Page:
Irish Whiskey was once one of the most popular spirits in the world and declined from thousands of distilleries down to just two by the late 1900s. Sales are once again skyrocketing on the back of Jameson's success, but things were pretty grim for a while.
I knew many of the causes of the decline in Irish whiskey, but learned a few more in conversation with Kilbeggan brand ambassador John Cashman. Here are reasons that he laid out.
1. The Irish Temperence Movement in the late 1830s that flared up again later in the century.
2. The invention of the continuous/column Coffey Still, patented in 1830. Irish distillers were hugely reluctant to adopt the column still (despite Coffey being an Irishman) that they thought diluted the flavor of their whiskey. Before the invention of the column still, Irish whiskey was far lighter in flavor than scotch whiskey, and more popular because of it. However, the scots adopted the column still for making blended whisky and saw great leaps in sales because of it.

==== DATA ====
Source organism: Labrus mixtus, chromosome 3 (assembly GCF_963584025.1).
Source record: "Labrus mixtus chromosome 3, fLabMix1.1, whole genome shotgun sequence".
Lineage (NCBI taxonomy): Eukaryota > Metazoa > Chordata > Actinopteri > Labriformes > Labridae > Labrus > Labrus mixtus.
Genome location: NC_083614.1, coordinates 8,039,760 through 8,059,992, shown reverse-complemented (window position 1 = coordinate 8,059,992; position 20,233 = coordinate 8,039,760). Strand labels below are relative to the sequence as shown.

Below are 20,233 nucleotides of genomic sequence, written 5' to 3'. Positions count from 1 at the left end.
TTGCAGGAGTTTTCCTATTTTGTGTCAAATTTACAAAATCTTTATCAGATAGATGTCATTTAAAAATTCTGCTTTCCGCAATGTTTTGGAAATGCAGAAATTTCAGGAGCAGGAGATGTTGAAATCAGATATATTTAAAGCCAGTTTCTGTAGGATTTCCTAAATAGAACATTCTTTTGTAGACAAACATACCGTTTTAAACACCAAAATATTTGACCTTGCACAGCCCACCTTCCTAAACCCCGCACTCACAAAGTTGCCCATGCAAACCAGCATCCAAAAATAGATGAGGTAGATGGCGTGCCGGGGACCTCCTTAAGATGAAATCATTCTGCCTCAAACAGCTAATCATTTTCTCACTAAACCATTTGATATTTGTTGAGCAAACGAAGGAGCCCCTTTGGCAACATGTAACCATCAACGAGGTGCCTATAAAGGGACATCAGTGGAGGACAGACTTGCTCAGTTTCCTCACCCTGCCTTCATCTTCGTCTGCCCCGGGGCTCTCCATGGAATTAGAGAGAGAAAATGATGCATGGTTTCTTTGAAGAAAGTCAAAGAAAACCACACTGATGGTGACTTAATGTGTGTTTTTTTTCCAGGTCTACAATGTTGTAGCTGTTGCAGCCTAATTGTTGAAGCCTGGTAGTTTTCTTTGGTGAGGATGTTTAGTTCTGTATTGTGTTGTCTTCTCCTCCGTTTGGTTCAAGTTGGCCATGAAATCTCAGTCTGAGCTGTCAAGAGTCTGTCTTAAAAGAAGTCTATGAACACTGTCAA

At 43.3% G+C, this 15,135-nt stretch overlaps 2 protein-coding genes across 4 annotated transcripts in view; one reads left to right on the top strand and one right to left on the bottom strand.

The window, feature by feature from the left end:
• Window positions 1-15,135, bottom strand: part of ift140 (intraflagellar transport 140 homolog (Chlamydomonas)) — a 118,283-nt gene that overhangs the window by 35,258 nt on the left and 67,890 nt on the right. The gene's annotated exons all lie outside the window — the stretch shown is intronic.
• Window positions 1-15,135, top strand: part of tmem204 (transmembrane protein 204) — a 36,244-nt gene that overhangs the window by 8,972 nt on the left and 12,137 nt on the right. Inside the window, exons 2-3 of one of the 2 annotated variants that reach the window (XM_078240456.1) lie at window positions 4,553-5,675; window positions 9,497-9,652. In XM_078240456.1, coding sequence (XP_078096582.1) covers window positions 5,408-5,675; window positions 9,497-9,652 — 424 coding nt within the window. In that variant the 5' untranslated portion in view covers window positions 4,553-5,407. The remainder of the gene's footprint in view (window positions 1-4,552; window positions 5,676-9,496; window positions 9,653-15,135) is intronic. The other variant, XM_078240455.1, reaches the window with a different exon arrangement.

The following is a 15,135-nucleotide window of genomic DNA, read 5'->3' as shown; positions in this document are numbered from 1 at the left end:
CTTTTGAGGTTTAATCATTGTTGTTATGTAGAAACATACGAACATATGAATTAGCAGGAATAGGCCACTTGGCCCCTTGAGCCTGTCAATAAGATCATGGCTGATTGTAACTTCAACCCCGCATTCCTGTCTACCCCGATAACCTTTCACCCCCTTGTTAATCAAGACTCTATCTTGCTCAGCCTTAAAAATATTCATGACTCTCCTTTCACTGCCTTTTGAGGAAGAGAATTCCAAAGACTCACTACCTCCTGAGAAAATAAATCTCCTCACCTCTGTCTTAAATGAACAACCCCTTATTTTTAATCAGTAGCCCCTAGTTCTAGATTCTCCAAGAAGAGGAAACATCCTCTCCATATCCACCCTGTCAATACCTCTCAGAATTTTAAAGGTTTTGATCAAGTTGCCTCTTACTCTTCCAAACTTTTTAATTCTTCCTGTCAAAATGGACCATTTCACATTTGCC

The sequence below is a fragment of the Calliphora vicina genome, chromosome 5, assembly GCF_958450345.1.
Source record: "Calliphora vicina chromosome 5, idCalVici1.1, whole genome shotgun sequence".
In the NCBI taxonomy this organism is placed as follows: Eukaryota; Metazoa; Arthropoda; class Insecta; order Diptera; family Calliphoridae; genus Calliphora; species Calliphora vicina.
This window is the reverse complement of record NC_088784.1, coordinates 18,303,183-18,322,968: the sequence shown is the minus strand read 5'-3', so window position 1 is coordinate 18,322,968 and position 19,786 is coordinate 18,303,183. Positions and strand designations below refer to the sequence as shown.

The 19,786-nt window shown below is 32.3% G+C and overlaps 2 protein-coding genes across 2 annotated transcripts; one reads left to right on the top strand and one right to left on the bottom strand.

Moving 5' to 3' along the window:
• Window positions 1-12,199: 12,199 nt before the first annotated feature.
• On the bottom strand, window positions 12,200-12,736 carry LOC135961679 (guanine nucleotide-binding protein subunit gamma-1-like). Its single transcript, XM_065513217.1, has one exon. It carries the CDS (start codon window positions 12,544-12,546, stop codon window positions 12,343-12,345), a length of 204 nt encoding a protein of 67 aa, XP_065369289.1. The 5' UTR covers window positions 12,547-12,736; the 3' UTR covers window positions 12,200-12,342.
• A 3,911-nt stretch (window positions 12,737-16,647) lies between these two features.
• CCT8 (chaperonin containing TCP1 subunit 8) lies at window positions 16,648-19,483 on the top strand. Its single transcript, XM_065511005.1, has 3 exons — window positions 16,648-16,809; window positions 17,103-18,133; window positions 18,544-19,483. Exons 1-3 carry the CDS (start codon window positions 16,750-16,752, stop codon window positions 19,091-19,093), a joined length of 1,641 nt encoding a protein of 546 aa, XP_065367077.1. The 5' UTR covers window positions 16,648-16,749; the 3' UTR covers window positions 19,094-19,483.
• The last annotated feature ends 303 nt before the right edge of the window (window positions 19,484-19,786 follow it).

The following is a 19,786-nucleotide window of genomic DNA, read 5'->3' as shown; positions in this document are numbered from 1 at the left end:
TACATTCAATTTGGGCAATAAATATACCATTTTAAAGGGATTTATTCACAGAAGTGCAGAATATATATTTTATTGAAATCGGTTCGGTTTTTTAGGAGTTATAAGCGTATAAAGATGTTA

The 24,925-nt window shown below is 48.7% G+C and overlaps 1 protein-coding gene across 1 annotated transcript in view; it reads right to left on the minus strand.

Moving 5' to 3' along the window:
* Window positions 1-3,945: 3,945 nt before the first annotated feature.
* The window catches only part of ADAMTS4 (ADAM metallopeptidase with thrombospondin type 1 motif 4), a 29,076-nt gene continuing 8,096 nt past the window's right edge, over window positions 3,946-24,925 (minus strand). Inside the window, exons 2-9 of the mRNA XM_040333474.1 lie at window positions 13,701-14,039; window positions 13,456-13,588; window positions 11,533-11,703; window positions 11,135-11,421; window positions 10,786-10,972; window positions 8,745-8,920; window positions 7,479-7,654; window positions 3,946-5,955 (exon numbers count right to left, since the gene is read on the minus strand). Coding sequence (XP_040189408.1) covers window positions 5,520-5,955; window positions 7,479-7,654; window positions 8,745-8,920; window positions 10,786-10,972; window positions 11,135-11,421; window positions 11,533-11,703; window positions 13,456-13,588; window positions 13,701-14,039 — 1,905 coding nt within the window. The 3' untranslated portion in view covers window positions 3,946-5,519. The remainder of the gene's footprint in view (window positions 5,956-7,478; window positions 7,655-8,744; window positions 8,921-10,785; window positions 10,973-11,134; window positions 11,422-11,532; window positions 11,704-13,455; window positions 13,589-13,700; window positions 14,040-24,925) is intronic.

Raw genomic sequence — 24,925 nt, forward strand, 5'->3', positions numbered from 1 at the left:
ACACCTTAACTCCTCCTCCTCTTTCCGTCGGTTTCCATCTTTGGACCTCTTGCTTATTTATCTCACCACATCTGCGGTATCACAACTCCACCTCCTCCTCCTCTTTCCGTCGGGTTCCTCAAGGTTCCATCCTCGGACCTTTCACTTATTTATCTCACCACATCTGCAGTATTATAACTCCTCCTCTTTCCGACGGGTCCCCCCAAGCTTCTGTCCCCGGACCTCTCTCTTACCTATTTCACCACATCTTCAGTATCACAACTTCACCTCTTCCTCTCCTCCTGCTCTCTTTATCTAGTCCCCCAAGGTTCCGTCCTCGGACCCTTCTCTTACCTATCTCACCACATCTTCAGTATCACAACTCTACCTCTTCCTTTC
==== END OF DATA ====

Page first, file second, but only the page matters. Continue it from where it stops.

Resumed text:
5. World War II, which ran from 1939-1945. Ireland was neutral in the war. American soldiers developed a taste for scotch, rather than Irish, whiskey. So that continued afterward.
In 1966, Irish Distillers was formed to stave off the continuing slump of the category by merging three big producers together. In 1972, Bushmills also joined the group so that there was only one company and two distilleries making all Irish whiskey.
When I was in Ireland recently I heard that there were 16 distilleries operating, being built, or in the planning stages. It's the dawn of a new era.